New York City is the epicenter of almost all national television media: ABC, NBC, CBS, Fox, Fox News, Fox Business, CNN, CNBC, MSNBC, AJAM, Bloomberg, etc, not to mention a majority of major print and online publications. Los Angeles is known as the City of Angels. Philadelphia — some Flyers and Eagles fans notwithstanding — is the City of Brotherly Love. New York — without question — is the City of Major Media.
So when the next Storm of the Century is bearing down on said city, you can bet that the pre-game show leading up to the big event is going to be almost as big as the event itself. But upon waking up this morning and expecting no power and seeing two feet of drifting snow outside the window here in North Jersey, the scene wasn’t any different than the aftermath of an average storm that hit here 48 hours earlier. All told, that storm left about seven inches and didn’t affect travel or power in any capacity. Same goes for the Blizzard of ’15, which tracked further east than expected and greatly missed snowfall and power outage estimates…but is living up to the forecast for Boston, Providence and most of Eastern New England as a whole.
No matter. All throughout Sunday and Monday the New York media certainly made sure you knew everything that was happening…in New York City. When Mayor Bill de Blasio spoke, cable news either went live to the press conference or showed plenty of soundbites afterward. Much like Rudy Giuliani right after 9/11, de Blasio became the political leader Americans saw front and center…in this case when it came to warnings around the storm, particularly after the mayor declared, “My message to all New Yorkers is prepare for something worse than we have seen before.” Scary stuff (Note: you can’t blame any mayor for preparing his or her city for the worst)…but custom-made for any producer worth his/her salt putting together SOTs (sound on tape) for any report/package around the storm.
One person we didn’t hear much from leading up to the main event on Monday night was Marty Walsh, who only happens to be in charge of the largest city in New England. And it’s not like the media doesn’t know how to get to Boston these days…just look at the massive convergence that occurred last week during the national emergency that is DeflateGate. Regardless of what didn’t happen in New York regarding the blizzard that wasn’t here, Boston and much of New England (total population: 14.8 million) has always forecast to get higher totals, more wind, more likely power outages and dangerous conditions. But Beantown isn’t home to all of the aforemtioned media outlets listed above…so while it was involved periodically in the media conversation, this storm was always about New York because it affected those covering it personally.
And with massive coverage comes massive amounts of unintentional humor. The examples are endless, but the winner of the UH Award goes to any outlet deploying a Blizzard Mobile. In this scenario, a field reporter delivers a report on road/weather conditions either while driving (with a cameraman in the passenger seat) or via dashcam from the passenger seat. The punchline, of course, comes when said reporter breathlessly warns everyone TO STAY OFF THE ROADS BECAUSE ITS EXTREMELY DANGEROUS, EVEN LIFE THREATENING AND YOU BETTER HAVE A WILL PREPARED BECAUSE YOU WILL DIE. Of course, it’s unlikely the cameraman or reporter is any more qualified to handle driving in poor weather conditions than you or me, but it makes for accidental good television for producers not looking to get one-upped by the competition deploying the same gimmick.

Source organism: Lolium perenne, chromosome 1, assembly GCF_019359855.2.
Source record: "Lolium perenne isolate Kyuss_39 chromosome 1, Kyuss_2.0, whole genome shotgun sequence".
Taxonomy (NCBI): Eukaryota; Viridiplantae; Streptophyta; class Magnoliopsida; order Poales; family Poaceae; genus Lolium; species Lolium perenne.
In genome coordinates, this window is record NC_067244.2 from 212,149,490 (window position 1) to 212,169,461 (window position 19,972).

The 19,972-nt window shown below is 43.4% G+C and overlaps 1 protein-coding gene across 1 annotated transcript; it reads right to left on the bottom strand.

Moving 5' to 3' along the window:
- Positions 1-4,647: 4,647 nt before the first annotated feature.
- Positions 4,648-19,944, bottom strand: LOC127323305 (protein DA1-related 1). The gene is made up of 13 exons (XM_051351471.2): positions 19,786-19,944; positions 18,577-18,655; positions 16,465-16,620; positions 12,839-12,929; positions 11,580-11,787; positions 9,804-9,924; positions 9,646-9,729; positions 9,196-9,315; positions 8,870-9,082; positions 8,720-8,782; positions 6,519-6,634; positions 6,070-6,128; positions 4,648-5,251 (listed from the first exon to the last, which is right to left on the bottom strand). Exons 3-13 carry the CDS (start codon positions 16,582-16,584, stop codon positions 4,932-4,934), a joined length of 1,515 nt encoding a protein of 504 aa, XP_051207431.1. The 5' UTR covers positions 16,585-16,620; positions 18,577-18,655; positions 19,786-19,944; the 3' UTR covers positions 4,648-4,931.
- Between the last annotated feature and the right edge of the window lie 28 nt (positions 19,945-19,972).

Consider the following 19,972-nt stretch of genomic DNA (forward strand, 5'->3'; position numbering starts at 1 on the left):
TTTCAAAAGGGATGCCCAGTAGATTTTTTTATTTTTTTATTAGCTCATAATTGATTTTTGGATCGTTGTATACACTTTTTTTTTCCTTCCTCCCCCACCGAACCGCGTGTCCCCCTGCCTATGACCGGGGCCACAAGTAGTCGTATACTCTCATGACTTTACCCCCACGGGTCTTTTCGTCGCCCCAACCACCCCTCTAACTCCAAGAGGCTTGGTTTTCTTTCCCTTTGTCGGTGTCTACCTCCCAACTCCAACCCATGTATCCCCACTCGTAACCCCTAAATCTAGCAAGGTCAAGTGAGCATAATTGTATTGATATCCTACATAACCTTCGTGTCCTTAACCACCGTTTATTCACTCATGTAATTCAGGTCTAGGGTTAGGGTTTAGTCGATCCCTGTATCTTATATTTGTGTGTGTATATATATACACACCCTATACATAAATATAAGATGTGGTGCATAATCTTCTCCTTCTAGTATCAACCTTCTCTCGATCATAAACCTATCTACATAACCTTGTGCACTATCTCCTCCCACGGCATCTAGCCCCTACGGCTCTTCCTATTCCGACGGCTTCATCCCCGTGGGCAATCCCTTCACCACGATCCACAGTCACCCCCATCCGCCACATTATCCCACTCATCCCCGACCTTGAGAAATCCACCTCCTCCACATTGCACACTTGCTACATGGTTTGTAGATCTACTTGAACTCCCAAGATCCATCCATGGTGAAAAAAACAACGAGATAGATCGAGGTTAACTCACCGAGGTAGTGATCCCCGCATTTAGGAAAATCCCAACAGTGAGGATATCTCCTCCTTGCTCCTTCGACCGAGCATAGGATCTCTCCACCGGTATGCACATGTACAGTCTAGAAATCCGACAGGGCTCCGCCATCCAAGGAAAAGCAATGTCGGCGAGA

But the personal highlight here came on CNN last night at around 8:45 p.m. ET. Anderson Cooper–who always does his best work in the field–conducted an interview by phone with Brooklyn Borough President Eric Adams, who sent out this tweet one hour earlier before doing the hit:
— Eric Adams (@BPEricAdams) January 27, 2015
And now the video:
And the transcript:
COOPER: Mr Adams, how’s Brooklyn coping with the storm so far?
ADAMS: Good. Good. I almost feel bad because I’m getting ready to go out and do a quick jog, you know?
Cooper (half-chuckling): Are you really? Wow.
[Later in interview.]
ADAMS: The winds are really blowing out there. The roads are hazarous. It is extremely slippery. Just driving on the road or riding a bike…one fall or stumble it could create an accident. And then it would already overburden the 911 system while ambulances and emergency responders are going to have to be responding to a large number of calls. So the least we do to get in the way of that, the better we are.
COOPER: Eric Adams. Appreciate you talking to us. Have a good run, and we’ll talk to you maybe when you get back.
After getting a little blowback on Twitter, Adams — who if you watch the clip wasn’t joking about the outdoor exercise (Cooper rightly seemed to believe him, albeit didn’t seem to notice the contradiction) — would later clarify that he was going for a jog indoors on a treadmill, which makes perfect sense to mention in any capacity during a national TV interview about road and sidewalk conditions outside in Brooklyn during an impending blizzard. Nope, you can’t make it up.
The Blizzard of 2015 was the worst storm to ever hit New York City and New Jersey… in at least two days. Turns out it’s a very real, very dangerous situation in Boston and New England as a whole. Too bad our me-first media has ignored that part of the country until after their home turf was in the clear.
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